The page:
Introductory summary and selected excerpts from a key read by Vincent Moreau, Marlyne Sahakian, Pascal van Griethuysen, and François Vuille, appearing in the Journal of Industrial Ecology dated 28 April 2017. We can strongly recommend the full contents of the Special Issue of that date: “Exploring the Circular Economy”.
In light of the environmental consequences of linear production and consumption processes, the circular economy (CE) is gaining momentum as a concept and practice, promoting closed material cycles by focusing on multiple strategies from material recycling to product reuse, as well as rethinking production and consumption chains toward increased resource efficiency.
Yet, by considering mainly cost-effective opportunities within the realm of economic competitiveness, it stops short of grappling with the institutional and social predispositions necessary for societal transitions to a CE.
Although the entropy law remains intransigent, institutional conditions and societal values can be challenged and transformed through political processes, in order to usher in a more equitable and circular economy.
– Freek van Eijk, Managing Director Acceleratio, March 2015
Barriers & Drivers towards a New Circular Economy: Literature Review
The transition to a circular economy requires a systemic approach which makes use of a wide toolkit of policies and measures, across different points of value changes and affecting the full set of private and public stakeholders.
The circular economy is rapidly rising up political and business agendas. In contrast to today’s largely linear, ‘take-make-use-dispose’ economy, a circular economy aims to decouple economic growth from the use of natural resources and ecosystems by using those resources more effectively. By definition it is a driver for innovation in the areas of material-, component- and product reuse, as well as new business models such as solutions and services. In a circular economy, the more effective use of materials enables to create more value, both by cost savings and by developing new markets or growing existing ones.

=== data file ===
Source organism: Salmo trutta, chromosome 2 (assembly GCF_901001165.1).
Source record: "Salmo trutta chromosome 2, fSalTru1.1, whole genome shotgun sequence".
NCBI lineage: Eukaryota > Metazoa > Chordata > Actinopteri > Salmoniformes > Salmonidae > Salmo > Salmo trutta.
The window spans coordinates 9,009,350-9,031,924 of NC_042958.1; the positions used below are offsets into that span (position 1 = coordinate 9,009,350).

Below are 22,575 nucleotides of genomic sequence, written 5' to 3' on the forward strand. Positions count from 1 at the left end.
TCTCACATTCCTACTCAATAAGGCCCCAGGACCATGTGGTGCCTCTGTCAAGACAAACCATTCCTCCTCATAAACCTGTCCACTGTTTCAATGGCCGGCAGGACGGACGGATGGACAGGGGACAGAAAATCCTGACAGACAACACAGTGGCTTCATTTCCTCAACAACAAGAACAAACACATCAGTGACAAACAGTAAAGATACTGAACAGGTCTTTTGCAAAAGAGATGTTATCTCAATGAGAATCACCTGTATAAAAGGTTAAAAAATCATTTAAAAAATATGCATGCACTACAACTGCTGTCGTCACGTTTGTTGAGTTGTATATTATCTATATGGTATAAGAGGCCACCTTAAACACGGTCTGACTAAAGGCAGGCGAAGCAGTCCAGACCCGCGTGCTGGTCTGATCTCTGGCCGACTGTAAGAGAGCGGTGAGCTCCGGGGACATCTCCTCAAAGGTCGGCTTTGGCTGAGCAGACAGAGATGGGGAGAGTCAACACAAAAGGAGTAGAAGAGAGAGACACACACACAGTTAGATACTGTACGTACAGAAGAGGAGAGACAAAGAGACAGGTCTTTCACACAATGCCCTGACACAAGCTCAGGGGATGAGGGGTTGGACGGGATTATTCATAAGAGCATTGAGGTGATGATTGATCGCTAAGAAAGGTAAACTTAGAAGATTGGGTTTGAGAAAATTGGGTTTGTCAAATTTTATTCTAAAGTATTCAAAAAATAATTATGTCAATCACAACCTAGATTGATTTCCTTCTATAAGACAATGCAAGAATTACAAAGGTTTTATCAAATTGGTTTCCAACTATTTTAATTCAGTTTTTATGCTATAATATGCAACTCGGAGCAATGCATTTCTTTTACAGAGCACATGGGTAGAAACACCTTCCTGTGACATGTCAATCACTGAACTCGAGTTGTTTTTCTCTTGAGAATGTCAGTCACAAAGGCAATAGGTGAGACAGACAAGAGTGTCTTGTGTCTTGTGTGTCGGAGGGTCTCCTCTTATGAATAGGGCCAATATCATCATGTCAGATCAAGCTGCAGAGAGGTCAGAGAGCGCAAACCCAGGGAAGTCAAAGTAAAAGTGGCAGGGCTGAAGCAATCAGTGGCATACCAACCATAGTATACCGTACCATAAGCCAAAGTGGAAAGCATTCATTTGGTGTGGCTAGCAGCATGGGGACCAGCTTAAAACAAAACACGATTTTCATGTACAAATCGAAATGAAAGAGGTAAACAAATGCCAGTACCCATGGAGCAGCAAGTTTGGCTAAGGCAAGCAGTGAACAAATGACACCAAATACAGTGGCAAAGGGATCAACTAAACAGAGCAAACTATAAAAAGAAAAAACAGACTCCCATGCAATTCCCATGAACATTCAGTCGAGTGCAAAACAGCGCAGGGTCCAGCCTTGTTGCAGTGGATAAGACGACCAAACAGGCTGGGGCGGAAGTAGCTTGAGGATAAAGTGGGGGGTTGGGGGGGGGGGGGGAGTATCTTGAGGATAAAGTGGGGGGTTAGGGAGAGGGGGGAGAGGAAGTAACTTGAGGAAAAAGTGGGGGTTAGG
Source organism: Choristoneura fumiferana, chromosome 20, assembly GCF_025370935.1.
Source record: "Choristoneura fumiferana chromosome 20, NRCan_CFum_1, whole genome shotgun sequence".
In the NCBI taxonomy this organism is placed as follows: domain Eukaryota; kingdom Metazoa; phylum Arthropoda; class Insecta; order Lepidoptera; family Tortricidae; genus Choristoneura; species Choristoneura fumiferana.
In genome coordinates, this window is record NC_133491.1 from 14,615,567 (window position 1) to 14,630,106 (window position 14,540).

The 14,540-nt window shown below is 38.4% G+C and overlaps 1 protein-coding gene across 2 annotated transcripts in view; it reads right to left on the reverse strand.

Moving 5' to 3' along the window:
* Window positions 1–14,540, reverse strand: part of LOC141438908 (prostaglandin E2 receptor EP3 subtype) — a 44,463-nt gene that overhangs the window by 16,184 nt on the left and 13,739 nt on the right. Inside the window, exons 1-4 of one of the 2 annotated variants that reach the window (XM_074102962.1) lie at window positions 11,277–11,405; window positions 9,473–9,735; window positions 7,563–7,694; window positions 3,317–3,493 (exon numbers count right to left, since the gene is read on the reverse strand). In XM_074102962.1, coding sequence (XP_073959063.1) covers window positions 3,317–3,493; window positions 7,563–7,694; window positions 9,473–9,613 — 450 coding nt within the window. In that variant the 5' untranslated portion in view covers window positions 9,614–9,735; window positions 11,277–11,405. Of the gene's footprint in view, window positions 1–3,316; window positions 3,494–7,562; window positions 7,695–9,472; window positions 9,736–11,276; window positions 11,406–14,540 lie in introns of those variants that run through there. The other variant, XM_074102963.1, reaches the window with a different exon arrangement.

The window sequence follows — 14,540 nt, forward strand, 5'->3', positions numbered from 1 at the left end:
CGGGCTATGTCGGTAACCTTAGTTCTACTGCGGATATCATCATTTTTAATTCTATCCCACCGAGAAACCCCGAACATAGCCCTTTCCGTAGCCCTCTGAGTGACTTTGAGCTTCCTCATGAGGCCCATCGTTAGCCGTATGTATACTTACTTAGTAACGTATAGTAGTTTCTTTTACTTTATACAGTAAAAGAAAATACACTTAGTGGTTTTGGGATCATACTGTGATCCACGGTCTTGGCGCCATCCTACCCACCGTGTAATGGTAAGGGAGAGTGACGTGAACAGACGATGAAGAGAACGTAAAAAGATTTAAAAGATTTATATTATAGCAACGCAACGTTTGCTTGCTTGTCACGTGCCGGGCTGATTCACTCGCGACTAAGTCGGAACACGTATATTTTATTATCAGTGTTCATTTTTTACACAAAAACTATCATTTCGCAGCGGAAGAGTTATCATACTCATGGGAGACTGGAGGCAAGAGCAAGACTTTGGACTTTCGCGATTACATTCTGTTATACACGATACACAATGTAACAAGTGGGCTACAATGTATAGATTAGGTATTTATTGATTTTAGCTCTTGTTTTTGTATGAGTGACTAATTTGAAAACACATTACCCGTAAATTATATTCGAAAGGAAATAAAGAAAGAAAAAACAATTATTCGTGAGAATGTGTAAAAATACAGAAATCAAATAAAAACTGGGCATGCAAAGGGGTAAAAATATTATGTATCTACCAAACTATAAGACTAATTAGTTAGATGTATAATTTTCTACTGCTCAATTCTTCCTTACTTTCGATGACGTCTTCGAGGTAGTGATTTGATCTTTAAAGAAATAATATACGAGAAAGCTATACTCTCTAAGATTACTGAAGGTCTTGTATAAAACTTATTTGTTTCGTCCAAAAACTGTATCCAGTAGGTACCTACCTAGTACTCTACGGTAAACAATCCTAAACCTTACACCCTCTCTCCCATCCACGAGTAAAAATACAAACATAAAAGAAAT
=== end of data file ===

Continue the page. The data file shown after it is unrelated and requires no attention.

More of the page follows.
As your professor of Sustainable Development, Economy and Democracy you would have thought that I might at least have sat you down at the beginning of the seminar and given you a clear understanding of that oft-repeated rarely-questioned phrase “sustainable development”.
This Nathalie Nomblot brought most embarrassingly to my attention yesterday when we were struggling to find a good topic for her Quick Report, which I had usefully (!) suggested she might write on “sustainable development” and “something else” (her choice). To which she energetically wrote back: “In one sentence, could you please give me your definition of Sustainable Development? That would help!”
To the Honourable Members of the Chamber of Deputies. Gentlemen:
You are on the right track. You reject abstract theories and have little regard for abundance and low prices. You concern yourselves mainly with the fate of the producer. You wish to free him from foreign competition, that is, to reserve the domestic market for domestic industry.
We come to offer you a wonderful opportunity for your — what shall we call it? Your theory? No, nothing is more deceptive than theory. Your doctrine? Your system? Your principle? But you dislike doctrines, you have a horror of systems, as for principles, you deny that there are any in political economy; therefore we shall call it your practice — your practice without theory and without principle.